When Babe Ruth hit the iconic “called shot” home run during the 1932 World Series, Justice John Paul Stevens was there. In other words, he’s old. He has all-but-announced his imminent retirement and—presumably mindful of his legacy—he has recently abandoned his longtime policy of avoiding media interviews (“because it saves an awful lot of time”). Yesterday, The New York Times ran an interview with the perpetually bow-tied Justice and found him in an expansive mood. Some excerpts:
On “conservative” judges:
What really for me marks a conservative judge is one who doesn’t decide more than he has to in order to do his own job … Our job is to decide cases and resolve controversies. It’s not to write broad rules that may answer society’s questions at large.
On knowing when to quit:
I write the first draft [of decisions] … One of the tests I had for myself as to when I would retire was that if I ever got to the point that I stopped writing the first draft that would be a sign that I was no longer up to the job the way I think it should be done.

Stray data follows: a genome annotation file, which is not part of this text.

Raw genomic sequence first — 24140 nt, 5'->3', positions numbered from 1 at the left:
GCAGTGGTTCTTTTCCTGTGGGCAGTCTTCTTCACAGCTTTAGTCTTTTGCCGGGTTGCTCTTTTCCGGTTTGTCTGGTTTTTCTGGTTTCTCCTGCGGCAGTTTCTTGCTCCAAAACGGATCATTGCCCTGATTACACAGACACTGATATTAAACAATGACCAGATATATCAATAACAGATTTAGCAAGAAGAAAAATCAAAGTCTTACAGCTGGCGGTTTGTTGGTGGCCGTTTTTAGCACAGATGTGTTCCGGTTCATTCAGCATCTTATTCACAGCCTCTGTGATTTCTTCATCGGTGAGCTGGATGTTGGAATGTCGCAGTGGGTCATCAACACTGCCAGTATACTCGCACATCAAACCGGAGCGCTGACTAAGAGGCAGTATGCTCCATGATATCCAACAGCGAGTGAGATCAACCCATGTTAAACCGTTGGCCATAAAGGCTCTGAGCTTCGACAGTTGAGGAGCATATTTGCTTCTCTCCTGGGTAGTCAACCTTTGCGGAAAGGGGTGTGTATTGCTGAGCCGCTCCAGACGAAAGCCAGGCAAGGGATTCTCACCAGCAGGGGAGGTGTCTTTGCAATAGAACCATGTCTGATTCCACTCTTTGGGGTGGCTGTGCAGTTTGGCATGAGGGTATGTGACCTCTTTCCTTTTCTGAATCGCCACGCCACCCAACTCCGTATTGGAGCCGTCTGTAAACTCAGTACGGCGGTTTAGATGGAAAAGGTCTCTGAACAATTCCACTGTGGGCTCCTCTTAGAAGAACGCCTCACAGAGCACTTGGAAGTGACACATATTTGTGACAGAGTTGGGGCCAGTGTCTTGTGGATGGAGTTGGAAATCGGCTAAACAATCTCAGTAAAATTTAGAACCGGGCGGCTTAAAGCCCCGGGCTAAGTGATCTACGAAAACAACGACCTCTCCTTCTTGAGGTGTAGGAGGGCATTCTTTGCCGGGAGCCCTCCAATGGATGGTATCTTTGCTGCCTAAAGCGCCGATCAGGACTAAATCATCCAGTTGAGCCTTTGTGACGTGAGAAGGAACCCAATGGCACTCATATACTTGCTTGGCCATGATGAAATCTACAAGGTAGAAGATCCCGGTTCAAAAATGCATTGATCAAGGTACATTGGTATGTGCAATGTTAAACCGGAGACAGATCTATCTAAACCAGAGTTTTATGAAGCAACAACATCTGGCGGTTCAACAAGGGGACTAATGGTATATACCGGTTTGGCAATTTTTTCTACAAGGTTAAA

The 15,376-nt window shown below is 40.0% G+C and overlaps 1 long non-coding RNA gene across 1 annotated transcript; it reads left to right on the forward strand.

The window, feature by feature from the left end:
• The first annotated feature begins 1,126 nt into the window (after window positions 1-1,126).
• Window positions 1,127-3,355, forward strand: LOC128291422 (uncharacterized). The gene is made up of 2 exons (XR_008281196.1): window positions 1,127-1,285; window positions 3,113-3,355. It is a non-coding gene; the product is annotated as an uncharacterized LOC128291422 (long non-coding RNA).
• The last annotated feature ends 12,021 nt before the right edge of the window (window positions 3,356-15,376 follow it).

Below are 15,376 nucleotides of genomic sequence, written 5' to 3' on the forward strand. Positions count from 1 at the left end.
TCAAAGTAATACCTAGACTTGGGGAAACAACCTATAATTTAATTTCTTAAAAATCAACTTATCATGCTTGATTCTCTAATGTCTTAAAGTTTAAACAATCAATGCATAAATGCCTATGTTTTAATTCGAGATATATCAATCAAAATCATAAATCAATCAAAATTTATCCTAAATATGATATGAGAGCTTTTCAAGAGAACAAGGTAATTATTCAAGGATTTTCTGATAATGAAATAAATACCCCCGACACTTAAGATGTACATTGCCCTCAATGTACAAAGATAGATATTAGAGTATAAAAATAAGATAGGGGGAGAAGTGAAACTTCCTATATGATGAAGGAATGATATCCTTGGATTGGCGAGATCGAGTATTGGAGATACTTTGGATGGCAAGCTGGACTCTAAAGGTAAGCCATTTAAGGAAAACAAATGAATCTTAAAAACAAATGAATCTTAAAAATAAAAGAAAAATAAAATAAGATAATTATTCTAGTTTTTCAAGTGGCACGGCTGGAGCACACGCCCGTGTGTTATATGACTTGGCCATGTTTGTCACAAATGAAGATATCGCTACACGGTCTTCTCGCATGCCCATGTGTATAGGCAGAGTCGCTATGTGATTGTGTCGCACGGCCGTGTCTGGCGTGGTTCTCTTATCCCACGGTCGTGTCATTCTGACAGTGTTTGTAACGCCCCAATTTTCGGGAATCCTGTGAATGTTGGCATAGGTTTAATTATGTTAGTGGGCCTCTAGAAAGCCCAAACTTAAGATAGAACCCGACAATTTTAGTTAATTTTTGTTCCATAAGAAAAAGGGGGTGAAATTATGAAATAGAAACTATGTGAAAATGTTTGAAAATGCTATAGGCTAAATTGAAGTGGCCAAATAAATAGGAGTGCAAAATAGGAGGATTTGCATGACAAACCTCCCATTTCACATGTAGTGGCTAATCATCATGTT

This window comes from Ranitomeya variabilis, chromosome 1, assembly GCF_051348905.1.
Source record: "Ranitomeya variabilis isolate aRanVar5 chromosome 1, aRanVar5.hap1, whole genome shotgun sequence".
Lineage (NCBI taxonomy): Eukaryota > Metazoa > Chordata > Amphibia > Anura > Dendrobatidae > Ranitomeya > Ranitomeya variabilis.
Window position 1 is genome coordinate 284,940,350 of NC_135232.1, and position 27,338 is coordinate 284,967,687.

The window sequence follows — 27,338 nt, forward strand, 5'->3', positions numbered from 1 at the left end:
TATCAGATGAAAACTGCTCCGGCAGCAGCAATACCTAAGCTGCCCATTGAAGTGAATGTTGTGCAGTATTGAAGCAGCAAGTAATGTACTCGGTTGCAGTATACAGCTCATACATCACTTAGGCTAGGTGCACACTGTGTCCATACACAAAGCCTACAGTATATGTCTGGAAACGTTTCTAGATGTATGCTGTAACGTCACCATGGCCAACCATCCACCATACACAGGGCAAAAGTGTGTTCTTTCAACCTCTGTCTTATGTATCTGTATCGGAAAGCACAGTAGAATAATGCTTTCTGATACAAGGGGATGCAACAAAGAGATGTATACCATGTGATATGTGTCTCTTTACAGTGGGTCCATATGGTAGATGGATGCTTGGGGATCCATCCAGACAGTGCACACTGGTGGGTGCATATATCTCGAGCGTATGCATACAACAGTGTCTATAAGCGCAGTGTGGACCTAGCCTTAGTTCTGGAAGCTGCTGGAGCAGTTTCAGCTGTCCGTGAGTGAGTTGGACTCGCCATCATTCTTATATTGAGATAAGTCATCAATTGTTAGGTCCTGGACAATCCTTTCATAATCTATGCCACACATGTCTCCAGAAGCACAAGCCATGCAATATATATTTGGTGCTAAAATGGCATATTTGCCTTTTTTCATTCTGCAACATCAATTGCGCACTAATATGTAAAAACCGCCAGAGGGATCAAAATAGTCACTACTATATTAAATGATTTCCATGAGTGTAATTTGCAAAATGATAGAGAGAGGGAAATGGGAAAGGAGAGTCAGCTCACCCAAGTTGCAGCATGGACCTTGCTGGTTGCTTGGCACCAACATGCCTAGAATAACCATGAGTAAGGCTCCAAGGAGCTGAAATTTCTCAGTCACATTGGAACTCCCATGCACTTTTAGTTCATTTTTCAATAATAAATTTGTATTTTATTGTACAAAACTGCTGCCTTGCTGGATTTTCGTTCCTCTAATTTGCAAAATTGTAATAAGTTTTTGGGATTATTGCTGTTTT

On eminent domain:
The Kelo case was one of my most unpopular opinions, and that was one where I thought the law really was pretty well settled on the particular point.
On the role of personal experience:
I’ve confessed to many people that I think my personal experience has had an impact on what I’ve done … Time and time again, not only for myself but for other people on the court, during discussions of cases you bring up experiences that you are familiar with.
-posted by brian
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